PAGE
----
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Re: Loading smoothbore flintlocks from the pouch
« Reply #38 on: March 03, 2017, 02:13:19 AM »
 Daryl you are right. Paper cartridges are extremely fast. Throwing the ramrod no I wouldn't. Grab the knife an hawk yes. But at the time the idiot was shooting at me I wasn't thinking of proper procedure.  An that's my point.  It's called save your butt...! An you never know what you will do till it happens...
Back to that cat thing..
Oldtravler

Offline little joe

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Re: Loading smoothbore flintlocks from the pouch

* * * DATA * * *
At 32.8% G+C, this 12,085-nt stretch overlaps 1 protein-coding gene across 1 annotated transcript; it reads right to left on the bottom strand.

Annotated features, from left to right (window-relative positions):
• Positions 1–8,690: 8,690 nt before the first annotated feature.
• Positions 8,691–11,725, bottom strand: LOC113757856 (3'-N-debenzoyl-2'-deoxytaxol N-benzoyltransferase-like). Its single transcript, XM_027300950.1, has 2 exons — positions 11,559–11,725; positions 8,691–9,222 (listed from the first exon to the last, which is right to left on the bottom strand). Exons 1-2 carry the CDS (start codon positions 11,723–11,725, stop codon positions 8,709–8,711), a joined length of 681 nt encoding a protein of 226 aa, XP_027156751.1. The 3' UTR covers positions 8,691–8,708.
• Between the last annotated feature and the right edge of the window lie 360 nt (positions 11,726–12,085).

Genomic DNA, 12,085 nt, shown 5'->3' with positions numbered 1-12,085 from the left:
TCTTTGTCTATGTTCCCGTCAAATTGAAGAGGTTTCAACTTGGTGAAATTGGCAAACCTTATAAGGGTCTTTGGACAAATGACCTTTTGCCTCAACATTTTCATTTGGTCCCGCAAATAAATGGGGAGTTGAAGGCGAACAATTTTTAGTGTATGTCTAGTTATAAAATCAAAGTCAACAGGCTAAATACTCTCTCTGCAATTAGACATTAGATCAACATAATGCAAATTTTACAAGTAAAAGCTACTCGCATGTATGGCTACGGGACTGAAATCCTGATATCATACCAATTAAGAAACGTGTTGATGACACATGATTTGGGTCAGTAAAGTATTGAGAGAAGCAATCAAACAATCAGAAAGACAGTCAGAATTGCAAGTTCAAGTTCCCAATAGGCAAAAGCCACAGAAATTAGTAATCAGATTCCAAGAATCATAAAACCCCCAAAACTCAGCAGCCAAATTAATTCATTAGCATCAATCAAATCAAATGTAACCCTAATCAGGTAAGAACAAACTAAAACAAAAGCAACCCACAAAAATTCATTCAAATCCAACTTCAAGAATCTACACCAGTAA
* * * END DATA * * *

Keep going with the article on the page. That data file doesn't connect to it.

« Reply #39 on: March 03, 2017, 04:48:51 AM »
I have shot muzzle loaders for 45 years and have watched all of Mikes videos wish they were there 45 yrs. ago. Safety is a first with the club I belong to, and in Mikes videos I have not saw any safety violations. When I started I was out by myself and its a wonder I didn,t do myself in. Then I started going to Friend Ship and started learning some safety however the guys were real tight lipped when it came to ball size,patching and load. Bill Large helped me on these issues.I think a bunch of the the elite should do some videos so we can get it right.

Offline Arcturus

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Re: Loading smoothbore flintlocks from the pouch
« Reply #40 on: March 03, 2017, 10:50:53 PM »
If you are going to load "the proper way" as if someone was shooting at you, you'd better research the military method of loading and use only paper ctgs - everything else is too slow.